Friday, December 26, 2008

Bright Lights, Fun Nights and Gravlax -- It Must Be the Holiday Season

Things have been festive here in Blog Appetit land.

We've attended several swell Chanukah parties -- annual affairs hosted by friends who are like family with not so much dreidel to play, but lots of latkes (potato pancakes) to eat. Still to come are birthday celebrations (for me!) and New Year's Eve festivities with catering by a private chef.

Jody, the hostess of the first party, is a good friend and an amazing cook. I felt honored when she asked if I could bring an appetizer and a vegetable side dish to complement her homemade chopped liver, prime rib, latkes with homemade applesauce, and more dinner. The side dish was easy -- Brussels sprouts. They are in season, very reasonable, my husband and Jody love them and I have a good recipe for them (more in another post). But the appetizer, that was harder to decide on.

I wanted something that was special and not too heavy (after all there was chopped liver), something that if not traditionally Jewish felt right. I did my usual crawl through the cookbooks when it suddenly came to me -- gravlax (cold cured salmon) would be perfect. It wasn't lox, a traditional Jewish brine-cured salmon or smoked salmon, but it had a definite gravitas and flavor that would work well at a Chanukah feast. (FYI -- Did you know the word lox comes from the same root word for salmon in German and Yiddish that is related to the Swedish word for salmon -- lax?)

Back to the cookbooks for more research. I decided on a Marcus Samuelsson recipe which I adapted. Samuelsson was born in Ethiopia, grew up in Sweden and became noted for his Scandinavian cooking at Aquavit in New York.

His recipe calls for kosher salt. As if I needed a sign that gravlax was "Jewish" enough for what I wanted, there is was. On the back of my decade-old box of Diamond Crystal Kosher Salt was a recipe for gravlax and an accompanying mustard-dill sauce.

Making gravlax is relatively straight forward, you just need to allow enough time for the salt, sugar and pepper cure to do its work. Like many homemade versions of foods people are used to buying (such as pickles and ice cream), people assume making your own is much more complicated than the process really is, adding to the wow factor. Plus the cured salmon is delicious.

I've served it several ways, once as a starter for a Jewish holiday meal with an Italian green sauce with parsley, green olives and garlic (recipe here) as a first course and last Sunday as an appetizer sprinkled with chopped dill with mustard sauce on small squares of pumpernickel cocktail bread. This article has other serving suggestions and recipes, including one for a mustard-dill sauce. (I used Trader Joe's mustard aoli sauce, which I thought complemented the fish nicely.)

Holiday Gravlax

This version is very peppery, which I think cuts through the sweetness provided by the sugar in the curing mixture. The dill taste is there, but is not prevalent.

Makes about 3 pounds of gravlax or about 24 appetizer-sized servings

(Recipe adapted from Marcus Samuelsson's Gravlax with Mustard Sauce as it appeared in Dr. Shapiro's Picture Perfect Weight Loss Cookbook.)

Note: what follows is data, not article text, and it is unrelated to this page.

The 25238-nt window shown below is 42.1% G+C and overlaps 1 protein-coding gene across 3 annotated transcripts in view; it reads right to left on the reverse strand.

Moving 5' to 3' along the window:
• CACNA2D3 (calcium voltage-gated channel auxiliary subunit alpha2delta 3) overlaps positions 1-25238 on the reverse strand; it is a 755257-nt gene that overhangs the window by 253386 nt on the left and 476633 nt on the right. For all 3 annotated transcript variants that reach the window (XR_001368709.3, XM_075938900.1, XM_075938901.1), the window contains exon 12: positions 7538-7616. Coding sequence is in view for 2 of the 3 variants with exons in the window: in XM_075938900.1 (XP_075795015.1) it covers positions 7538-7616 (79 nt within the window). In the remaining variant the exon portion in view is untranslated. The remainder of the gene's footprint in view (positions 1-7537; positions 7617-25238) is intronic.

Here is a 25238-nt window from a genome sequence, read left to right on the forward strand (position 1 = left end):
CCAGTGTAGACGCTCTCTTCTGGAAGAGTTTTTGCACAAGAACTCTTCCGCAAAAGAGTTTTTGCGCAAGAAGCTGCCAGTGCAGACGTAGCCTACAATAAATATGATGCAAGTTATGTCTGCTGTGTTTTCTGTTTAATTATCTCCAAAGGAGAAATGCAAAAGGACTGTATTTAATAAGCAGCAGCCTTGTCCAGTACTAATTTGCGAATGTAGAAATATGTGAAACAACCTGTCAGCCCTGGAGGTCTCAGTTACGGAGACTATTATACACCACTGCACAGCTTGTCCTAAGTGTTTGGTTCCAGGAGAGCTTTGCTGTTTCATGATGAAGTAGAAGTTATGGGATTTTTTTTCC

1/2 cup kosher salt
1 cup sugar
2 tablespoons ground white pepper
2 tablespoons cracked (very coarsely ground) peppercorns -- I used a mix of five types, but all black or all white would work fine
3 pounds of salmon filets
3 bunches of fresh dill, divided
1 lemon, cut in thin slices or wedges

Toss together the salt, sugar and peppers. Mix thoroughly. Take about a half cup and rub it on both sides of the filet. Place the salmon in a non-reactive pan or dish that will accommodate it (my three pounds of filet were in two pieces and fit nicely in a large glass baking dish), skin side down if your filet still has its skin attached. Scatter the rest of salt, sugar and pepper mixture on top of the filet(s). Scatter the individual branches of dill from two of the bunches over the top. Cover with plastic wrap. Let sit at room temperature for about six hours. Move to the refrigerator. The salmon will exude liquids, refrigerate for 1-3 days, making sure the filet(s) stay evenly covered by the liquid. The fish should be nicely finished throughout and have a cured taste. (The longer you allow it to cure, the stronger the flavor. Very thin filets will cure faster than thicker ones.)

Remove from the brine, discard dill and brush off any remaining salt or peppercorns. (Remove the skin from the bottom of the salmon if necessary.) Slice thinly on the bias in short strips for appetizer portions to be served on bread or crackers or larger ones to serve as a starter. Serve with chopped dill from the remaining bunch and the lemon slices. (Note: If you are using the Italian green sauce, I'd opt to not to sprinkle the fresh, chopped dill over the gravlax.)

For step-by-step photos and a slightly different technique, click here.

Bonus: Here's Samuelsson's recipe for mustard sauce in case you need it: Mix 1 tablespoon honey mustard, 1 teaspoon Dijon mustard, 2 teaspoons of sugar, 1 tablespoon white wine vinegar and salt and pepper to taste. Mix in 3/4 cup canola or other vegetable oil "while you pour it in a steady stream." When the sauce has thicken to a "mayonnaise-like consistency" stir in a 1/4 cup of chopped fresh dill. (If you use this sauce, you may want to skip using the fresh dill on the platter of finished gravlax, unless you REALLY like dill.)

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